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Group size versus individual group size frequency distributions: a nontrivial distinction

AutorJovani, Roger ; Mavor, Roddy
Palabras clavecolony size
group living
group size
individual group size
Fecha de publicaciónnov-2011
CitaciónAnimal Behaviour, 82: 1027-1036 (2011)
ResumenUnderstanding group size variation is a major challenge in animal ecology. However, we argue that understanding group sizes from an individual point of view (i.e. individual group sizes) and the rela- tionship with population group sizes may be even more important. This may seem redundant, but in the present study we show that it is not. We analysed colony sizes of 20 seabird species breeding in Britain and Ireland from the Seabird 2000 project (19 978 colonies; 3 779 919 nests) comparing group (¼colony) size frequency distributions (GSFDs) with their individual group size frequency distribution (IndGSFD) counterparts. We did so for the first time for a number of species with semilogarithmic plots, and correlated eight statistics from each GSFDeIndGSFD pair. Shape-related variables (e.g. skewness) of GSFDe IndGSFD pairs were highly unrelated with only 1e15% of redundancy. In fact, species with similar GSFDs had individuals concentrating in either the largest or the medium-sized groups. There was a trend towards those species with higher group size variation having individuals living in a narrower range of group sizes. Some group size-related measures (e.g. mean group size) showed a tight linear correlation in logelog scatterplots between GSFDs and IndGSFDs. However, this correlation disappeared in linear scatterplots for two of the four measures. Moreover, group size-related measures were always a poor surrogate of corresponding individual group size measures. We discuss how animal grouping research could benefit from similar comparisons between GSFDs and IndGSFDs and how this can be carried out in a meaningful way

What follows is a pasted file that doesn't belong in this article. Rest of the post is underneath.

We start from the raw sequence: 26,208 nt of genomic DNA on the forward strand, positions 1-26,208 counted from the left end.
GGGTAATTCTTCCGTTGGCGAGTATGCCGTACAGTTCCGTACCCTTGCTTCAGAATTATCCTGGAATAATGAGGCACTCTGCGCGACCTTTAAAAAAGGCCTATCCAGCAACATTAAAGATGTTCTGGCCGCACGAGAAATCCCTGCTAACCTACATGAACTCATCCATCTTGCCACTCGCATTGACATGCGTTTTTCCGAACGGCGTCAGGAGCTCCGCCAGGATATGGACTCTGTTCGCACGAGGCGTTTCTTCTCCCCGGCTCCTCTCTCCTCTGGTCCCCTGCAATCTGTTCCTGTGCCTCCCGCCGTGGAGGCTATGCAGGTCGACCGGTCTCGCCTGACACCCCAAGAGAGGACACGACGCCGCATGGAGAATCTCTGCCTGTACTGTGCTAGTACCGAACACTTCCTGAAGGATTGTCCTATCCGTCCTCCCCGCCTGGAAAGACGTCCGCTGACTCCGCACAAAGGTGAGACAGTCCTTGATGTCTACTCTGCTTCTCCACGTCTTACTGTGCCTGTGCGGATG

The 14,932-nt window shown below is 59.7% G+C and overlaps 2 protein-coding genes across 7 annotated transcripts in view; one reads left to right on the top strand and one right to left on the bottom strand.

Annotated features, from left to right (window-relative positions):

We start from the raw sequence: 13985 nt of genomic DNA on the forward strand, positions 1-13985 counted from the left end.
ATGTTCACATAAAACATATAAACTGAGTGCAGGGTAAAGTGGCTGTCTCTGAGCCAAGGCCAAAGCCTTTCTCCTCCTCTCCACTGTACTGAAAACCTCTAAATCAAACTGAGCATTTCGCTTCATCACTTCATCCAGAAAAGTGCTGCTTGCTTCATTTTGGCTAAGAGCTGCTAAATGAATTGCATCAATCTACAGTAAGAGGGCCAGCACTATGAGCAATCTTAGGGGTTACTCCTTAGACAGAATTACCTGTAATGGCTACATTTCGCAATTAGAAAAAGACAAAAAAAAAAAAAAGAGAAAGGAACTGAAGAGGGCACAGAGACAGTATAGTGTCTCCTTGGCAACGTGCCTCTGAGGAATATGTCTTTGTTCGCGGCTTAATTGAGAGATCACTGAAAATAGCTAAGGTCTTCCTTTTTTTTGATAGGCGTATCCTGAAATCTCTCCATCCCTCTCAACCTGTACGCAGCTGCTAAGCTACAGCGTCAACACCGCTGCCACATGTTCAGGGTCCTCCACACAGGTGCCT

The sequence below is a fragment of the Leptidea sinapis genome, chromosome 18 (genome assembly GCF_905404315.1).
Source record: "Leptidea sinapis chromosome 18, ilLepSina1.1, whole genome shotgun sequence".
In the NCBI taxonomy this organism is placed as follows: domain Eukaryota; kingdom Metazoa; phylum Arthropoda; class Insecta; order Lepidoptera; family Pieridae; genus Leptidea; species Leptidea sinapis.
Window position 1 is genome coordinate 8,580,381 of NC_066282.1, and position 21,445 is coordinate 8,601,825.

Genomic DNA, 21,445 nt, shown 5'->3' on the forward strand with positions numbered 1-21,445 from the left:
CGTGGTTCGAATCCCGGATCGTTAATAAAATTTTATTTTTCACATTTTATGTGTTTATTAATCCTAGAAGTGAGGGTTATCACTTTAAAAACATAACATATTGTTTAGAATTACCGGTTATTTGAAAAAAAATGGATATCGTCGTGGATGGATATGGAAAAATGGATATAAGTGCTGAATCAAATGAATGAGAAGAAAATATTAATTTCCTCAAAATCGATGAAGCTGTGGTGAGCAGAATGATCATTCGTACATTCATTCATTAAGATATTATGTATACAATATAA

Versión del editorhttp://dx.doi.org/10.1016/j.anbehav.2011.07.037
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